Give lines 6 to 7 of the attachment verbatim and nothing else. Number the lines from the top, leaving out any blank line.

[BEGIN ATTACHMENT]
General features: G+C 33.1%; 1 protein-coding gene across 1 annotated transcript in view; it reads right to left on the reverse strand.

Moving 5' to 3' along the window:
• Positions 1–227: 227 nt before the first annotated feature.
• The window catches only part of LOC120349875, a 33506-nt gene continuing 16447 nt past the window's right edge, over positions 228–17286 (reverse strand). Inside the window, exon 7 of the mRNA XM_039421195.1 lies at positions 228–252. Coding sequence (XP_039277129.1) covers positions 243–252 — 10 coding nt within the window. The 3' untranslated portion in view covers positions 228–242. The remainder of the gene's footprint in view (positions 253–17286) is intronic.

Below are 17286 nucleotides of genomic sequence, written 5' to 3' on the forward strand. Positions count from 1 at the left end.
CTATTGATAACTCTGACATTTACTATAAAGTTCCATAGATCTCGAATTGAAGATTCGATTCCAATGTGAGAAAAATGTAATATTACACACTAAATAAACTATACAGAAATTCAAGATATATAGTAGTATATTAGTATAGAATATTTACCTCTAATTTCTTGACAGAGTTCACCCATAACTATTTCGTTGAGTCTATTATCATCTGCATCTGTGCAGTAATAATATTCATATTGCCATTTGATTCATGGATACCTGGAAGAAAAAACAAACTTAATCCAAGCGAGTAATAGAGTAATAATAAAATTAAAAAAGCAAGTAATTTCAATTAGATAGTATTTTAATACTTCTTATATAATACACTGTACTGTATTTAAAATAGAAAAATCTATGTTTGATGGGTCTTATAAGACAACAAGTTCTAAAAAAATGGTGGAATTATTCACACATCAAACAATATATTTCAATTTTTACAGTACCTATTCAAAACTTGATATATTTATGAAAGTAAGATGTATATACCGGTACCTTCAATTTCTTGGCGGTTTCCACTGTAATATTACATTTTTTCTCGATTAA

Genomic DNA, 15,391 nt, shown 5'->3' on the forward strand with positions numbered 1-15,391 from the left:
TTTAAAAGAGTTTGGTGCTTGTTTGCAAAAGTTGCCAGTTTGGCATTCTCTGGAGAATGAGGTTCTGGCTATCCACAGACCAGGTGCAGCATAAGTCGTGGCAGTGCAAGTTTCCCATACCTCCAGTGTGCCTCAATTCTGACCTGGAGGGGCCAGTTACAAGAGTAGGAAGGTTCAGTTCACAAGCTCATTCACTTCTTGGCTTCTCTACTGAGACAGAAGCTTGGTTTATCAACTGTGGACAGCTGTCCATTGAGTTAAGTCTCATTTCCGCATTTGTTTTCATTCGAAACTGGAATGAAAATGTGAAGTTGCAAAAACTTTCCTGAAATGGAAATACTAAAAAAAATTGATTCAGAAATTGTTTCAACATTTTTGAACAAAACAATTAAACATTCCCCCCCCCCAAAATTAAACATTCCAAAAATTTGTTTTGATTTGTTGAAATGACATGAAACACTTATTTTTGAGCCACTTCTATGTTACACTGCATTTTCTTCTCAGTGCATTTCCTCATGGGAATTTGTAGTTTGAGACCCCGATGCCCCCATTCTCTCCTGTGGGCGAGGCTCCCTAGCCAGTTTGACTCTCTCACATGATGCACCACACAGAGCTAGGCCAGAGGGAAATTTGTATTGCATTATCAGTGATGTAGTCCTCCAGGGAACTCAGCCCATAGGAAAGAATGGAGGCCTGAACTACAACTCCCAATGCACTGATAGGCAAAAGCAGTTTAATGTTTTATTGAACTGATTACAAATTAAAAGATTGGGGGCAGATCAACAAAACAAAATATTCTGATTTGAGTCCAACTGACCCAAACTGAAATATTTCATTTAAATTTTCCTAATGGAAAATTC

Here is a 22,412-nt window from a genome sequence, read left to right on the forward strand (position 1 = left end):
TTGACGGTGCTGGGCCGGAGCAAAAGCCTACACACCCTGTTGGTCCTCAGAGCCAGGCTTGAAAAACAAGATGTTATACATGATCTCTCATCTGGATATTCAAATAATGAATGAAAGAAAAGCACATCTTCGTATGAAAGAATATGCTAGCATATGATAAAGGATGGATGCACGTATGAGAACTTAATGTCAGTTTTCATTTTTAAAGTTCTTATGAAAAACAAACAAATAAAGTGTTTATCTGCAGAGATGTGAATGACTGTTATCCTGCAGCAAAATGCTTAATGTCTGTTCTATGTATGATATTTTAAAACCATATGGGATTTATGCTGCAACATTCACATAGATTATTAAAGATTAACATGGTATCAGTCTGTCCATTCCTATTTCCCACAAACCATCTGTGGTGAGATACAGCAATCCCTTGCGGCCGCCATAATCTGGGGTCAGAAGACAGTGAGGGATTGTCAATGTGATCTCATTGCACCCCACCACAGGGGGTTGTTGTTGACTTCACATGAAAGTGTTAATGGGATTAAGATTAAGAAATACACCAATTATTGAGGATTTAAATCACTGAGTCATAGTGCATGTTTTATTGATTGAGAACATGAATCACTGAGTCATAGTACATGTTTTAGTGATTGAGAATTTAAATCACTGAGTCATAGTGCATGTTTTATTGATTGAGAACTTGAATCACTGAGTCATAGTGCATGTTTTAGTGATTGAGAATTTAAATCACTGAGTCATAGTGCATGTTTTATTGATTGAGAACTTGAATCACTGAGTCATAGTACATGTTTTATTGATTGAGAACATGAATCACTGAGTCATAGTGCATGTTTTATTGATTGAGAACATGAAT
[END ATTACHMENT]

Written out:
CTATTGATAACTCTGACATTTACTATAAAGTTCCATAGATCTCGAATTGAAGATTCGATTCCAATGTGAGAAAAATGTAATATTACACACTAAATAAACTATACAGAAATTCAAGATATATAGTAGTATATTAGTATAGAATATTTACCTCTAATTTCTTGACAGAGTTCACCCATAACTATTTCGTTGAGTCTATTATCATCTGCATCTGTGCAGTAATAATATTCATATTGCCATTTGATTCATGGATACCTGGAAGAAAAAACAAACTTAATCCAAGCGAGTAATAGAGTAATAATAAAATTAAAAAAGCAAGTAATTTCAATTAGATAGTATTTTAATACTTCTTATATAATACACTGTACTGTATTTAAAATAGAAAAATCTATGTTTGATGGGTCTTATAAGACAACAAGTTCTAAAAAAATGGTGGAATTATTCACACATCAAACAATATATTTCAATTTTTACAGTACCTATTCAAAACTTGATATATTTATGAAAGTAAGATGTATATACCGGTACCTTCAATTTCTTGGCGGTTTCCACTGTAATATTACATTTTTTCTCGATTAA

Genomic DNA, 15,391 nt, shown 5'->3' on the forward strand with positions numbered 1-15,391 from the left: